Burning the Beast
by Kathryn Lynard Soper
I'm shoveling out the holiday aftermath.
Ripped boxes, shredded paper, torn ribbons, untwisted twisty ties (you know, the parent-tormentor variety used to anchor toys to their packaging securely enough to survive an atomic blast), half-eaten candy canes, little lumps of red and green metallic foil from various Christmas chocolates, crushed cheese crackers (planted in stockings to stave off hunger-fueled meltdowns during the Great Opening of Gifts), sliced-open plastic casing (only kitchen shears are tough enough for the job), and scraps of scotch tape that I had to peel off the carpet and linoleum.
This is a dangerous job. For one thing, that shorn plastic stuff is way sharp. For another, all this shoveling triggers my "let's burn the house down and start over" fantasy.
Most of the time I manage the mechanics of living with a modicum of grace. We haul in plastic sacks of groceries, we haul out plastic sacks of garbage. We carry baskets of filthy clothes downstairs and carry baskets of clean clothes back up (approximately 15 loads a week, mind you). We carry food and dishes onto the dinner table and then carry food-covered dishes back to the counter. We load food into mouths and then … ahem … unload it approximately 24 hours later (red meat excluded). A home is a living, breathing beast with undeniable needs and predictable digestion.
I live under the delusion that the beast can be tamed. That if I work hard enough and plan well enough, I can attend to all its needs so thoroughly that it will lean back in its chair, sigh contentedly, and sleep for a few days. I attempt this, to some degree, every Saturday evening, in preparation for the Sabbath our family observes. The crusty kids get bathed, the crusty sheets and towels get washed, the crusty floor gets mopped. Doled-out chores get the worst of the clutter under control again. Occasionally I even prepare Sunday dinner ahead of time so I can silence the Sabbath beast's hunger growl without breaking a sweat. There have been Saturday evenings when all the planets have aligned, all the chores have been completed, and all my sanity has not spilled in the process. With all other sentient beings tucked in for the night, I have stood in the dark, quiet belly of the sleeping beast, scrubbed clean, and breathed a deep sigh of exquisite contentment.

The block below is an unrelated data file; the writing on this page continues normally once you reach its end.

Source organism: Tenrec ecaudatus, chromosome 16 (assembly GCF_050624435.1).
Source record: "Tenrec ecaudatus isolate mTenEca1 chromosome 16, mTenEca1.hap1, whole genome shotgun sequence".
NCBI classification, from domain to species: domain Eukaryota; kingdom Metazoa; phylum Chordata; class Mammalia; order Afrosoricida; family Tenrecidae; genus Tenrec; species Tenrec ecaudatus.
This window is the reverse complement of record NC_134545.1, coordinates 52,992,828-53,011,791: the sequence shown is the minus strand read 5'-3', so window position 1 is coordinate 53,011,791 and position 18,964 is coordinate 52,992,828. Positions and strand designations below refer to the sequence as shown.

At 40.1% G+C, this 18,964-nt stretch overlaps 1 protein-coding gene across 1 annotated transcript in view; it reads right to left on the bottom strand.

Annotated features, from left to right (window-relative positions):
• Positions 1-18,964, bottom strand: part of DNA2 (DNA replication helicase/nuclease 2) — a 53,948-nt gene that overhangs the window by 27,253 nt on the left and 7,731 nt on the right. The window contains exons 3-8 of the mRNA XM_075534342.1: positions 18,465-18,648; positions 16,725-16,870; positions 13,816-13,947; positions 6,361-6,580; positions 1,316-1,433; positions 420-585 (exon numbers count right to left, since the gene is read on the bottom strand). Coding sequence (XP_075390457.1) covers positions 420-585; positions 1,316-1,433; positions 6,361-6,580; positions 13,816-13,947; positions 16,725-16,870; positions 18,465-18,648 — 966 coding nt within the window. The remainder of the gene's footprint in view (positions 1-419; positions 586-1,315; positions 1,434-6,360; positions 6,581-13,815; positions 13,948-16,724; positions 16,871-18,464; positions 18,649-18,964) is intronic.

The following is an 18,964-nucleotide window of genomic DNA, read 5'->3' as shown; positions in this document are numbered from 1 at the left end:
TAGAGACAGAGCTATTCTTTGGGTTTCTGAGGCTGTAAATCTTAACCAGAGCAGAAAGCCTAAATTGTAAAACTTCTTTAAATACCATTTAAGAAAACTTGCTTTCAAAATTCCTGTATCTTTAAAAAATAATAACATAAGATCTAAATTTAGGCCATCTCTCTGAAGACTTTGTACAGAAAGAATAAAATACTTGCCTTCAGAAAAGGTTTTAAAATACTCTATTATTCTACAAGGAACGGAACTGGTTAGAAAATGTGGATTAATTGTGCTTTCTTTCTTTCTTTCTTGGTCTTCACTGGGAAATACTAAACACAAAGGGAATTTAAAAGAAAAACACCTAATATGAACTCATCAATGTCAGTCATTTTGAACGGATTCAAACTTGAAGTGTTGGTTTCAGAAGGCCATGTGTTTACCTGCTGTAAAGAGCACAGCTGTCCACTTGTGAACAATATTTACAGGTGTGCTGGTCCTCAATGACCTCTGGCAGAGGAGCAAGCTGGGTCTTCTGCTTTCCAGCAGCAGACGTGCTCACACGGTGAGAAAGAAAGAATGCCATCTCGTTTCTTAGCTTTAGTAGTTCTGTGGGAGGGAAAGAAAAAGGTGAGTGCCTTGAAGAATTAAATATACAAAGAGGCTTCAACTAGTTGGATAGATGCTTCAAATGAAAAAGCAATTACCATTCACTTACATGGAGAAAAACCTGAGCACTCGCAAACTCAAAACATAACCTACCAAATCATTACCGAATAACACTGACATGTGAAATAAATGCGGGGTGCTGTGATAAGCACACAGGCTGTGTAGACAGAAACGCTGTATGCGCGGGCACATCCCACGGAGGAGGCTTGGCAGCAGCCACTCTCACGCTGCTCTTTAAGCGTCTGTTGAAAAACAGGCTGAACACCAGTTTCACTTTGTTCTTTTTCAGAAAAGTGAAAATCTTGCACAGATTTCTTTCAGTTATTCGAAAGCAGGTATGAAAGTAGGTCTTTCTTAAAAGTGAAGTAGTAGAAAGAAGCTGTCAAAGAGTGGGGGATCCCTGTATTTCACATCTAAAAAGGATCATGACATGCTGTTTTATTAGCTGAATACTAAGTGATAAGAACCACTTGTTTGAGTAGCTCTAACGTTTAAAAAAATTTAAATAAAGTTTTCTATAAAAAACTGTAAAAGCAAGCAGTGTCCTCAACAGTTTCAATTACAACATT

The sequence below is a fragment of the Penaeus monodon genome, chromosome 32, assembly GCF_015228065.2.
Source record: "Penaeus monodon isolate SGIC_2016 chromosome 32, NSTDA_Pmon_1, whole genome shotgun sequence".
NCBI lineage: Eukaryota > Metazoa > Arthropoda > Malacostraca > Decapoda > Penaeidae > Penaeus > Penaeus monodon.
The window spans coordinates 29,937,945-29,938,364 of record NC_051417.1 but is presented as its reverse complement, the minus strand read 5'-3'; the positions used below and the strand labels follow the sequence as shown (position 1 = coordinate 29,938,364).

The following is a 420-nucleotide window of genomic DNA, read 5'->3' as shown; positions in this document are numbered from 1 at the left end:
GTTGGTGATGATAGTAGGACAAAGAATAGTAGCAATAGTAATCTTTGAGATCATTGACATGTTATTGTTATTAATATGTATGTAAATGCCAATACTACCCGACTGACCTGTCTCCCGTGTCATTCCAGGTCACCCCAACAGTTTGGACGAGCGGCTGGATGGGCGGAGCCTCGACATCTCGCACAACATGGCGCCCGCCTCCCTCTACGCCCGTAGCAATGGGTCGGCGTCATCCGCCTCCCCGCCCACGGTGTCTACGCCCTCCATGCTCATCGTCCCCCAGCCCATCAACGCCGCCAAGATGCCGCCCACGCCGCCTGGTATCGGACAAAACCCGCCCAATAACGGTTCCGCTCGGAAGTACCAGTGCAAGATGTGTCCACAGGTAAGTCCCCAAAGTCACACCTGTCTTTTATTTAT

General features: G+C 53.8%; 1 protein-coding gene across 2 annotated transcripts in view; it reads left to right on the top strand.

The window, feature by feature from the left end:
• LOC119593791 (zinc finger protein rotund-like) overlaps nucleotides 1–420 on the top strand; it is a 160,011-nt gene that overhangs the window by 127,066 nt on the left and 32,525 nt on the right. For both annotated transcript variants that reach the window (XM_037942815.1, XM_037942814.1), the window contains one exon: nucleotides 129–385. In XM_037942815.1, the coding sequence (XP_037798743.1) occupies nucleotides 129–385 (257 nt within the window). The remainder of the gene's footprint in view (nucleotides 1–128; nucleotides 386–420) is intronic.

I suppose those pauses are all the more poignant because I know that within hours, the animal will awaken. The great fleshy machine will grind into gear again, and I will be required to stand in the heart of it, with hardly a bathroom break. The impending doom of resuming chaos makes the little slice of order all the more tasty.
But sometimes the little slices are just not enough. Like tonight. I'm shoveling with relish–too much relish. I'm craving an extra-long pause, an abiding, resonating tone of silence wherein all is bare and clean, unfettered. Where the life of the beast is suspended in a benign coma, granting wide psychic space for the beast-tender.
Winning that space would warrant drastic measures. I'm sorely tempted to grab the matches and kerosene. But the toxic fumes from all that burning plastic and cheese cracker mulch and colored paper would probably kill me, and ruin all the fun.
Kathryn Lynard Soper is a mother of seven children. She is president of Segullah Group, a non-profit producer of personal writings; editor of Segullah, a literary journal by and for LDS (Mormon) women; and editor of Gifts, a collection of writings by mothers of children with Down syndrome, forthcoming from Woodbine Press. Kathryn maintains a blog at www.queenserene.wordpress.com. She lives with her husband Reed and their children in the mountain west.
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